The foundation of the Mexican welfare state and social security reform in the 1990s
Before 1982 Mexico's welfare state regime was a limited conservative one that put priority on the social security of organized labor. But following the country's debt crisis in 1982, this regime changed to a hybrid liberal model. The Ernest Zedillo government (1995-2000) in particular pushed ahead with liberal reform of the social security system. This paper examines the characteristics and the policy making of the social security reforms in the 1990s. The results suggest that underlying these reforms was the restructuring of the economy and the need to cope with the cost of this restructuring. The paper also points out that one of the main factors making possible the rapid execution of the reforms were the weakened political clout of the officialist labor unions due to their steady breakdown during the 1990s and the increase in the monopolistic power of the state vis-a-vis the position of labor during the negotiations on social security reforms.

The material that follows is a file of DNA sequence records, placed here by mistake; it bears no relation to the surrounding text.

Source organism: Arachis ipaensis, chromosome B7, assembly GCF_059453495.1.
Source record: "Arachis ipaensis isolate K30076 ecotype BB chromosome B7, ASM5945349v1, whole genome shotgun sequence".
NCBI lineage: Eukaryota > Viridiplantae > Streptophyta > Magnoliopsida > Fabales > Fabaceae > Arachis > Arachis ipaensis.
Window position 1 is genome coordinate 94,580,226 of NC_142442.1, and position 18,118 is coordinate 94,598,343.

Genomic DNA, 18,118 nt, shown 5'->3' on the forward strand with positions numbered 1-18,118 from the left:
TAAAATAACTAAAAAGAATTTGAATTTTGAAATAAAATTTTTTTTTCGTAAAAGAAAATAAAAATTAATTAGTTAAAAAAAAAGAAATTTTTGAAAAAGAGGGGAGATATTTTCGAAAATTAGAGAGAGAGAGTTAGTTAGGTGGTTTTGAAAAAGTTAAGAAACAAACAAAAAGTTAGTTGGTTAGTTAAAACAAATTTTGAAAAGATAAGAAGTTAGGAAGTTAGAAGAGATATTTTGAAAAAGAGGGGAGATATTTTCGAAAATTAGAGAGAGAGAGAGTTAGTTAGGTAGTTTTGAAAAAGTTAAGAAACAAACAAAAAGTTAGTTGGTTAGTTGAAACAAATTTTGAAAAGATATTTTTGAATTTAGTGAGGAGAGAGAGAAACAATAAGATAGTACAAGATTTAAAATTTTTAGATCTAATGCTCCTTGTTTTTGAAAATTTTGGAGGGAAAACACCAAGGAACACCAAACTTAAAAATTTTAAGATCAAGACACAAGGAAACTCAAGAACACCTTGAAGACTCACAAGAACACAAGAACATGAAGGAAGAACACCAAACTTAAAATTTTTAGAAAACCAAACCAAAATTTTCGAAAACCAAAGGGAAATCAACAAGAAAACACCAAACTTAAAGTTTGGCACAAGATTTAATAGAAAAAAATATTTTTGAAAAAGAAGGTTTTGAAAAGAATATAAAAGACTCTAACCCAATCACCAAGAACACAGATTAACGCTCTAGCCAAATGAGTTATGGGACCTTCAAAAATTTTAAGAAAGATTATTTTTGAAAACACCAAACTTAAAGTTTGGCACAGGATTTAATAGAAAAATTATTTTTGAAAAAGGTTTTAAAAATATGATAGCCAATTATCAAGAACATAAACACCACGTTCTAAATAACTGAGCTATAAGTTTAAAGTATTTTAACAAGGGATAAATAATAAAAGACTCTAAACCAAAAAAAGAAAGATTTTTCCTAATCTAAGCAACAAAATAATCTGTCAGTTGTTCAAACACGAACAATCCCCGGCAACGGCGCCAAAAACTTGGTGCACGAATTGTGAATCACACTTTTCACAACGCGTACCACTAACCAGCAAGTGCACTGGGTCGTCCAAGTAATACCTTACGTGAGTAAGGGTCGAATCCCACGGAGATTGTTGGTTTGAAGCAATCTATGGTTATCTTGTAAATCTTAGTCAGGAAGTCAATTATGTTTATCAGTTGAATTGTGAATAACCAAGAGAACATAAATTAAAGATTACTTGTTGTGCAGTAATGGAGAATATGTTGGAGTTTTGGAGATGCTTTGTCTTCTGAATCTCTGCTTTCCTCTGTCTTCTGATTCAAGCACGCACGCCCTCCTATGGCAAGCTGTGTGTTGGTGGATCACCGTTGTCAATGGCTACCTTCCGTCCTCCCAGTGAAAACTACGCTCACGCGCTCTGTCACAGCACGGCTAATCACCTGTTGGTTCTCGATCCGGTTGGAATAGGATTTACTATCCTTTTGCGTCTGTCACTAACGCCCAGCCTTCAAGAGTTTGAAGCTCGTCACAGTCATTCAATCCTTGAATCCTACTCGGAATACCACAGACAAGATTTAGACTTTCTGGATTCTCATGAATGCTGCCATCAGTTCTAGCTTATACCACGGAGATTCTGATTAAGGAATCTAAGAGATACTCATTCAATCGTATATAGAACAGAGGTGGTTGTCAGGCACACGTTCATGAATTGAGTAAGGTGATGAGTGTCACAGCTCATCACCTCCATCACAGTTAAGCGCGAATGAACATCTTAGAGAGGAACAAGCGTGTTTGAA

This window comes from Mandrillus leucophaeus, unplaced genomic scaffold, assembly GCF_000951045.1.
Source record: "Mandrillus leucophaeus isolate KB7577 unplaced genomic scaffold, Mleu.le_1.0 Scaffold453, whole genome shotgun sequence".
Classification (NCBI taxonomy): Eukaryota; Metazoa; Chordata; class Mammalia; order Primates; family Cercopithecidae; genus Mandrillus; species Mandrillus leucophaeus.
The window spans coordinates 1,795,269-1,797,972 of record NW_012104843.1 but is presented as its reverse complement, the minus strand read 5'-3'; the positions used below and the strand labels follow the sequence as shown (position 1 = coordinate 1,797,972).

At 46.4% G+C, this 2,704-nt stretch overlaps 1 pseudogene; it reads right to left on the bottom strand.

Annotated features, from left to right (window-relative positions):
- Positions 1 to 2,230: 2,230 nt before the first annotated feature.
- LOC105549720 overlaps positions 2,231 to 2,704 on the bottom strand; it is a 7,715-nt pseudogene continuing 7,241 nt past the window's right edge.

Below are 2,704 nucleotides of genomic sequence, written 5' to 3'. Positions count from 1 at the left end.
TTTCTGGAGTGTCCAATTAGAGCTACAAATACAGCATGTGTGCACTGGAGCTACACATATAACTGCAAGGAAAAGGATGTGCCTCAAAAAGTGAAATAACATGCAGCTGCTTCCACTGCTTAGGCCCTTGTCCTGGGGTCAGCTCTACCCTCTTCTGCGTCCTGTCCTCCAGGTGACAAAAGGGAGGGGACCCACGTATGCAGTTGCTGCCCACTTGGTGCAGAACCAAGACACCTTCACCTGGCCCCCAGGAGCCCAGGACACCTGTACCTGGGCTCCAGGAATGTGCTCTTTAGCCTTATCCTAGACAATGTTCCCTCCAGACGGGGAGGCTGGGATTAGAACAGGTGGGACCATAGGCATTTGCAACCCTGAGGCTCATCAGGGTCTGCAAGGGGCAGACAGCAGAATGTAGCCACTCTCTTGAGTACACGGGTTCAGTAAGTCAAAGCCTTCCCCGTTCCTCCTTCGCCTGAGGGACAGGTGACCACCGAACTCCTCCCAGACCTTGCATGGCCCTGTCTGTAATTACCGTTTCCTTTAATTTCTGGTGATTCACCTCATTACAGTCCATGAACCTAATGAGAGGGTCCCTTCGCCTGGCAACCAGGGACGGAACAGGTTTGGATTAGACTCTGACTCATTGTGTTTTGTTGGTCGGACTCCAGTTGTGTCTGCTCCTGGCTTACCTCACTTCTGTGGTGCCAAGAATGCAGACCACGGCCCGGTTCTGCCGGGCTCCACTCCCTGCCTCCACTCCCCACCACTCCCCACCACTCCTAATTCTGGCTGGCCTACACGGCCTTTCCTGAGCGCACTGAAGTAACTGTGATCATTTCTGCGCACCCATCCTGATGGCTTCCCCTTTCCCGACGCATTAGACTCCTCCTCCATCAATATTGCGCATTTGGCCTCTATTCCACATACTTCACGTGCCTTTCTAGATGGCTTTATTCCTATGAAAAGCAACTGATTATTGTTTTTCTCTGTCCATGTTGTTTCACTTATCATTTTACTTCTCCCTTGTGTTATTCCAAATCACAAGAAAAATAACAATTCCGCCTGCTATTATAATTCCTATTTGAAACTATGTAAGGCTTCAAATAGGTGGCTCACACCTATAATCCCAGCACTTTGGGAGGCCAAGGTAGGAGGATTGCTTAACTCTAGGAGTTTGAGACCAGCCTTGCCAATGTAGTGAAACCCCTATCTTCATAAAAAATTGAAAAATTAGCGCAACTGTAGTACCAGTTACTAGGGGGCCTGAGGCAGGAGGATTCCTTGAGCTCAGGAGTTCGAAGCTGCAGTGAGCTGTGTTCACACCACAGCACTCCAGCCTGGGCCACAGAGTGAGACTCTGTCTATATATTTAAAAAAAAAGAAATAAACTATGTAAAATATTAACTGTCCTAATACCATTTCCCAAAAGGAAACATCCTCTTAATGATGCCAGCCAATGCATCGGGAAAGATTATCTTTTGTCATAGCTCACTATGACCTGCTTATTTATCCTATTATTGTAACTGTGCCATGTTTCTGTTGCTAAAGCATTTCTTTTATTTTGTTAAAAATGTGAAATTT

Volume (Year): 42 (2004)
Issue (Month): 2 (June)
|Contact details of provider:|| Postal: 3-2-2 Wakaba, Mihama-ku, Chiba-shi, Chiba 261-8545|
Web page: http://www.ide.go.jp/
More information through EDIRC
|Order Information:||Web: http://blackwellpublishing.com/subs.asp?ref=0012-1533&site=1|
When requesting a correction, please mention this item's handle: RePEc:jet:deveco:v:42:y:2004:i:2:p:262-287. See general information about how to correct material in RePEc.
For technical questions regarding this item, or to correct its authors, title, abstract, bibliographic or download information, contact: (Marie Kobayashi)
If references are entirely missing, you can add them using this form.